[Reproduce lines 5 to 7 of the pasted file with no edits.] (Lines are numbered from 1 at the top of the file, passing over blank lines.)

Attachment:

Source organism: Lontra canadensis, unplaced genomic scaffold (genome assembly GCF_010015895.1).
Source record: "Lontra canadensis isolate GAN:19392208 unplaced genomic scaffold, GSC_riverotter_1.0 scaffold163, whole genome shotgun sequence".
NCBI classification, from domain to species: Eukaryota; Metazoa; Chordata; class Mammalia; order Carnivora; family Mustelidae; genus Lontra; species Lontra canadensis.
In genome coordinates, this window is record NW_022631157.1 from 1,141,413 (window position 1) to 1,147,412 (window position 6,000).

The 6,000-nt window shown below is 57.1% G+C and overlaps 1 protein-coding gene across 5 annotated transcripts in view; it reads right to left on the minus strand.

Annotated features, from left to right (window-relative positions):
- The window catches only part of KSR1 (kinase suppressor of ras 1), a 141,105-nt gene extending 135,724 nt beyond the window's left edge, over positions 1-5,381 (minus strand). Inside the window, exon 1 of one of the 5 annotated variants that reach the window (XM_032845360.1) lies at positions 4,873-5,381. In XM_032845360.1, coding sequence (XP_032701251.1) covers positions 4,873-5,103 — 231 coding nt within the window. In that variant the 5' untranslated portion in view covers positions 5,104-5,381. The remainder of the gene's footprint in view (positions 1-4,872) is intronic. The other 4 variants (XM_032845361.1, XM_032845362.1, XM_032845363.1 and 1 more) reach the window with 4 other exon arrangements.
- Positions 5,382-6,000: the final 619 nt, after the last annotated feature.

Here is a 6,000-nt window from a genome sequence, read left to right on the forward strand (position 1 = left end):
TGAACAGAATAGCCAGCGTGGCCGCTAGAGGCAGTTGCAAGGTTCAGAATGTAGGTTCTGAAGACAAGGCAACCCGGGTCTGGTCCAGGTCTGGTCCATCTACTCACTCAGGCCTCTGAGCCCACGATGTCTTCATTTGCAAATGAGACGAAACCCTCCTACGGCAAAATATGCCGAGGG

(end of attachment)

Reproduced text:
The 6,000-nt window shown below is 57.1% G+C and overlaps 1 protein-coding gene across 5 annotated transcripts in view; it reads right to left on the minus strand.

Annotated features, from left to right (window-relative positions):
- The window catches only part of KSR1 (kinase suppressor of ras 1), a 141,105-nt gene extending 135,724 nt beyond the window's left edge, over positions 1-5,381 (minus strand). Inside the window, exon 1 of one of the 5 annotated variants that reach the window (XM_032845360.1) lies at positions 4,873-5,381. In XM_032845360.1, coding sequence (XP_032701251.1) covers positions 4,873-5,103 — 231 coding nt within the window. In that variant the 5' untranslated portion in view covers positions 5,104-5,381. The remainder of the gene's footprint in view (positions 1-4,872) is intronic. The other 4 variants (XM_032845361.1, XM_032845362.1, XM_032845363.1 and 1 more) reach the window with 4 other exon arrangements.